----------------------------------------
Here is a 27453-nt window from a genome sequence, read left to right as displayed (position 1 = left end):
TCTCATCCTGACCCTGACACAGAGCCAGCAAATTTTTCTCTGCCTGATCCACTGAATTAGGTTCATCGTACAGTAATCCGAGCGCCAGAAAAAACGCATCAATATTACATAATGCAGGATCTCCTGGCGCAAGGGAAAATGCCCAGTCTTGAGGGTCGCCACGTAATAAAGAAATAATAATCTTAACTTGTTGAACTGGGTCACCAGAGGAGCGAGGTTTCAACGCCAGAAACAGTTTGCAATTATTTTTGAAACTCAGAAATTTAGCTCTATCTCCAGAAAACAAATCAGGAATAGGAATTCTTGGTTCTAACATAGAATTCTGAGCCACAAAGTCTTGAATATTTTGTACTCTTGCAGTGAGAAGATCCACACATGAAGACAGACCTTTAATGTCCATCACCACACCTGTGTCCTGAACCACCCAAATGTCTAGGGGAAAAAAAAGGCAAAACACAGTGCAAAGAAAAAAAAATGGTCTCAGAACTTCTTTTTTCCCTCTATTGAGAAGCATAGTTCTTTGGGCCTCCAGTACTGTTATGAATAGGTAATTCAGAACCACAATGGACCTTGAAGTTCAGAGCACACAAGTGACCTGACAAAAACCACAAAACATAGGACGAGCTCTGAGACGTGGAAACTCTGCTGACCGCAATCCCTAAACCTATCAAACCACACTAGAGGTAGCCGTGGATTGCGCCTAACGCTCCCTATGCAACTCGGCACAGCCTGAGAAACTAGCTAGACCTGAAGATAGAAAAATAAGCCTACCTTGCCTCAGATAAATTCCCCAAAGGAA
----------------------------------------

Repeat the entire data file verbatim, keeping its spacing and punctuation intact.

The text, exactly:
Here is a 27453-nt window from a genome sequence, read left to right as displayed (position 1 = left end):
TCTCATCCTGACCCTGACACAGAGCCAGCAAATTTTTCTCTGCCTGATCCACTGAATTAGGTTCATCGTACAGTAATCCGAGCGCCAGAAAAAACGCATCAATATTACATAATGCAGGATCTCCTGGCGCAAGGGAAAATGCCCAGTCTTGAGGGTCGCCACGTAATAAAGAAATAATAATCTTAACTTGTTGAACTGGGTCACCAGAGGAGCGAGGTTTCAACGCCAGAAACAGTTTGCAATTATTTTTGAAACTCAGAAATTTAGCTCTATCTCCAGAAAACAAATCAGGAATAGGAATTCTTGGTTCTAACATAGAATTCTGAGCCACAAAGTCTTGAATATTTTGTACTCTTGCAGTGAGAAGATCCACACATGAAGACAGACCTTTAATGTCCATCACCACACCTGTGTCCTGAACCACCCAAATGTCTAGGGGAAAAAAAAGGCAAAACACAGTGCAAAGAAAAAAAAATGGTCTCAGAACTTCTTTTTTCCCTCTATTGAGAAGCATAGTTCTTTGGGCCTCCAGTACTGTTATGAATAGGTAATTCAGAACCACAATGGACCTTGAAGTTCAGAGCACACAAGTGACCTGACAAAAACCACAAAACATAGGACGAGCTCTGAGACGTGGAAACTCTGCTGACCGCAATCCCTAAACCTATCAAACCACACTAGAGGTAGCCGTGGATTGCGCCTAACGCTCCCTATGCAACTCGGCACAGCCTGAGAAACTAGCTAGACCTGAAGATAGAAAAATAAGCCTACCTTGCCTCAGATAAATTCCCCAAAGGAA